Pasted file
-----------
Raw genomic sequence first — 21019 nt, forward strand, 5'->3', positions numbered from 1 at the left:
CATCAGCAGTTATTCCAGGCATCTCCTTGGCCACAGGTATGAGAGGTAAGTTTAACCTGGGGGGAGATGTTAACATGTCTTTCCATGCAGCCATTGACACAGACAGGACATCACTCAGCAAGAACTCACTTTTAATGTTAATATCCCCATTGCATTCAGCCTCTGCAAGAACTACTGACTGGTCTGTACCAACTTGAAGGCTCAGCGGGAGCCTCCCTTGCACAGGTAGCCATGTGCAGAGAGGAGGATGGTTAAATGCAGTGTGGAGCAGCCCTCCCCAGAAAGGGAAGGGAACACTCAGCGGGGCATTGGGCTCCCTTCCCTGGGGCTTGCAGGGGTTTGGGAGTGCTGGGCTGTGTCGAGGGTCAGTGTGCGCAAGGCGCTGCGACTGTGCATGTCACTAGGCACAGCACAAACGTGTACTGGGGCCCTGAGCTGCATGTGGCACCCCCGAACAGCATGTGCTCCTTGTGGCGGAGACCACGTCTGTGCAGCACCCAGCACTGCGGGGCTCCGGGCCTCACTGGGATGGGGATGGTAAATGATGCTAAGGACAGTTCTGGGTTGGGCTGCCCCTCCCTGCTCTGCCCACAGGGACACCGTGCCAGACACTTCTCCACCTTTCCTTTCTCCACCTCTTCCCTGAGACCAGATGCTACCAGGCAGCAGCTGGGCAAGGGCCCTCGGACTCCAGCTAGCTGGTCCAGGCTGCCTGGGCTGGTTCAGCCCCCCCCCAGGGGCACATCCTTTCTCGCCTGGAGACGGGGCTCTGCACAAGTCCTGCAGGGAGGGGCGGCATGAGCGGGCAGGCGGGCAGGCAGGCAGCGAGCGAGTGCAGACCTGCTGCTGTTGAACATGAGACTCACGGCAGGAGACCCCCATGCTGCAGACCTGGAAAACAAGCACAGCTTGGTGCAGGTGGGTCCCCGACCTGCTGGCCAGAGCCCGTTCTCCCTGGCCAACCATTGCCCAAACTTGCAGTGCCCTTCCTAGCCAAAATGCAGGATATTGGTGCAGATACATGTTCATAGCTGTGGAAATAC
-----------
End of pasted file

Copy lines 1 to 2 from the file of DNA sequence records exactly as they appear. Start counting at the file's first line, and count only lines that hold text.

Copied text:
Raw genomic sequence first — 21019 nt, forward strand, 5'->3', positions numbered from 1 at the left:
CATCAGCAGTTATTCCAGGCATCTCCTTGGCCACAGGTATGAGAGGTAAGTTTAACCTGGGGGGAGATGTTAACATGTCTTTCCATGCAGCCATTGACACAGACAGGACATCACTCAGCAAGAACTCACTTTTAATGTTAATATCCCCATTGCATTCAGCCTCTGCAAGAACTACTGACTGGTCTGTACCAACTTGAAGGCTCAGCGGGAGCCTCCCTTGCACAGGTAGCCATGTGCAGAGAGGAGGATGGTTAAATGCAGTGTGGAGCAGCCCTCCCCAGAAAGGGAAGGGAACACTCAGCGGGGCATTGGGCTCCCTTCCCTGGGGCTTGCAGGGGTTTGGGAGTGCTGGGCTGTGTCGAGGGTCAGTGTGCGCAAGGCGCTGCGACTGTGCATGTCACTAGGCACAGCACAAACGTGTACTGGGGCCCTGAGCTGCATGTGGCACCCCCGAACAGCATGTGCTCCTTGTGGCGGAGACCACGTCTGTGCAGCACCCAGCACTGCGGGGCTCCGGGCCTCACTGGGATGGGGATGGTAAATGATGCTAAGGACAGTTCTGGGTTGGGCTGCCCCTCCCTGCTCTGCCCACAGGGACACCGTGCCAGACACTTCTCCACCTTTCCTTTCTCCACCTCTTCCCTGAGACCAGATGCTACCAGGCAGCAGCTGGGCAAGGGCCCTCGGACTCCAGCTAGCTGGTCCAGGCTGCCTGGGCTGGTTCAGCCCCCCCCCAGGGGCACATCCTTTCTCGCCTGGAGACGGGGCTCTGCACAAGTCCTGCAGGGAGGGGCGGCATGAGCGGGCAGGCGGGCAGGCAGGCAGCGAGCGAGTGCAGACCTGCTGCTGTTGAACATGAGACTCACGGCAGGAGACCCCCATGCTGCAGACCTGGAAAACAAGCACAGCTTGGTGCAGGTGGGTCCCCGACCTGCTGGCCAGAGCCCGTTCTCCCTGGCCAACCATTGCCCAAACTTGCAGTGCCCTTCCTAGCCAAAATGCAGGATATTGGTGCAGATACATGTTCATAGCTGTGGAAATAC